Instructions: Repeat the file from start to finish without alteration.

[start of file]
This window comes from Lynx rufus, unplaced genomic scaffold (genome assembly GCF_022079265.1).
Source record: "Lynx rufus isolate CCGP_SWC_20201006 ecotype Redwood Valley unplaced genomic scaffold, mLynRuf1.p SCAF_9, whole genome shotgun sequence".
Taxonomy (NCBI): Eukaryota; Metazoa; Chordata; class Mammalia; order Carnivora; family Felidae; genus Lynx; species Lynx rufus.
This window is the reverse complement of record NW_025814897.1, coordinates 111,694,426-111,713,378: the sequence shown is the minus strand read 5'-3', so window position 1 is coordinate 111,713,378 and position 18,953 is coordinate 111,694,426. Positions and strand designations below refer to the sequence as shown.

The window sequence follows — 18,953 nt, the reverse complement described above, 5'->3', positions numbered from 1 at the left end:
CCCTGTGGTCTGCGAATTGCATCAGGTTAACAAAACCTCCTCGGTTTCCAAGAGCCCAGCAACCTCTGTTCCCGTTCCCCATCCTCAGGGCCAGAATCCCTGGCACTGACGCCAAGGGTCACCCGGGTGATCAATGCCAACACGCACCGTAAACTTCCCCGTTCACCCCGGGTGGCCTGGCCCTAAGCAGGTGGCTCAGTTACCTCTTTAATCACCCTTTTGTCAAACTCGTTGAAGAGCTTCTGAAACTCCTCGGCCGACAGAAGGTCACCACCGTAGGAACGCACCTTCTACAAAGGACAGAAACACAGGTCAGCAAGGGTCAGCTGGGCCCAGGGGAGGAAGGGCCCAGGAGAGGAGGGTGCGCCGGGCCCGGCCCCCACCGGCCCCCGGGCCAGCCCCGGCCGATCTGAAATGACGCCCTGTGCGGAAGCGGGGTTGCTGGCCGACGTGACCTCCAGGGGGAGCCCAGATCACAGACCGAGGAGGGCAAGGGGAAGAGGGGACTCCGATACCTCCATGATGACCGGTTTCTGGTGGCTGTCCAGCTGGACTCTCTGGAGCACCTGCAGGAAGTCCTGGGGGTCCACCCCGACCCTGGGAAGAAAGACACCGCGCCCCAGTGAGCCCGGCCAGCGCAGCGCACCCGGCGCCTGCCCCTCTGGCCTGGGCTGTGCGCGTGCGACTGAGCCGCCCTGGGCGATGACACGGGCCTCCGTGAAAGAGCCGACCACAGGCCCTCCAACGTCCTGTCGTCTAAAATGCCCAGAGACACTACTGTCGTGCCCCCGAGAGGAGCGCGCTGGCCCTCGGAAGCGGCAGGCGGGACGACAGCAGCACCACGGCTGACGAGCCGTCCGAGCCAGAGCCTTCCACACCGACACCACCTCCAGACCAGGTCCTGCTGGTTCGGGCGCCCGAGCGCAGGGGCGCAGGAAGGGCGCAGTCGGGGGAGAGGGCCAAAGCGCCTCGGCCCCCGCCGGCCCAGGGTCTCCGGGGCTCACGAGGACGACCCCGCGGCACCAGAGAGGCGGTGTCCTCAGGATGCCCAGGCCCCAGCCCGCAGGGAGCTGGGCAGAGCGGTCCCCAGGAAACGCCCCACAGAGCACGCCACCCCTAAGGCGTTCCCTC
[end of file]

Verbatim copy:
This window comes from Lynx rufus, unplaced genomic scaffold (genome assembly GCF_022079265.1).
Source record: "Lynx rufus isolate CCGP_SWC_20201006 ecotype Redwood Valley unplaced genomic scaffold, mLynRuf1.p SCAF_9, whole genome shotgun sequence".
Taxonomy (NCBI): Eukaryota; Metazoa; Chordata; class Mammalia; order Carnivora; family Felidae; genus Lynx; species Lynx rufus.
This window is the reverse complement of record NW_025814897.1, coordinates 111,694,426-111,713,378: the sequence shown is the minus strand read 5'-3', so window position 1 is coordinate 111,713,378 and position 18,953 is coordinate 111,694,426. Positions and strand designations below refer to the sequence as shown.

The window sequence follows — 18,953 nt, the reverse complement described above, 5'->3', positions numbered from 1 at the left end:
CCCTGTGGTCTGCGAATTGCATCAGGTTAACAAAACCTCCTCGGTTTCCAAGAGCCCAGCAACCTCTGTTCCCGTTCCCCATCCTCAGGGCCAGAATCCCTGGCACTGACGCCAAGGGTCACCCGGGTGATCAATGCCAACACGCACCGTAAACTTCCCCGTTCACCCCGGGTGGCCTGGCCCTAAGCAGGTGGCTCAGTTACCTCTTTAATCACCCTTTTGTCAAACTCGTTGAAGAGCTTCTGAAACTCCTCGGCCGACAGAAGGTCACCACCGTAGGAACGCACCTTCTACAAAGGACAGAAACACAGGTCAGCAAGGGTCAGCTGGGCCCAGGGGAGGAAGGGCCCAGGAGAGGAGGGTGCGCCGGGCCCGGCCCCCACCGGCCCCCGGGCCAGCCCCGGCCGATCTGAAATGACGCCCTGTGCGGAAGCGGGGTTGCTGGCCGACGTGACCTCCAGGGGGAGCCCAGATCACAGACCGAGGAGGGCAAGGGGAAGAGGGGACTCCGATACCTCCATGATGACCGGTTTCTGGTGGCTGTCCAGCTGGACTCTCTGGAGCACCTGCAGGAAGTCCTGGGGGTCCACCCCGACCCTGGGAAGAAAGACACCGCGCCCCAGTGAGCCCGGCCAGCGCAGCGCACCCGGCGCCTGCCCCTCTGGCCTGGGCTGTGCGCGTGCGACTGAGCCGCCCTGGGCGATGACACGGGCCTCCGTGAAAGAGCCGACCACAGGCCCTCCAACGTCCTGTCGTCTAAAATGCCCAGAGACACTACTGTCGTGCCCCCGAGAGGAGCGCGCTGGCCCTCGGAAGCGGCAGGCGGGACGACAGCAGCACCACGGCTGACGAGCCGTCCGAGCCAGAGCCTTCCACACCGACACCACCTCCAGACCAGGTCCTGCTGGTTCGGGCGCCCGAGCGCAGGGGCGCAGGAAGGGCGCAGTCGGGGGAGAGGGCCAAAGCGCCTCGGCCCCCGCCGGCCCAGGGTCTCCGGGGCTCACGAGGACGACCCCGCGGCACCAGAGAGGCGGTGTCCTCAGGATGCCCAGGCCCCAGCCCGCAGGGAGCTGGGCAGAGCGGTCCCCAGGAAACGCCCCACAGAGCACGCCACCCCTAAGGCGTTCCCTC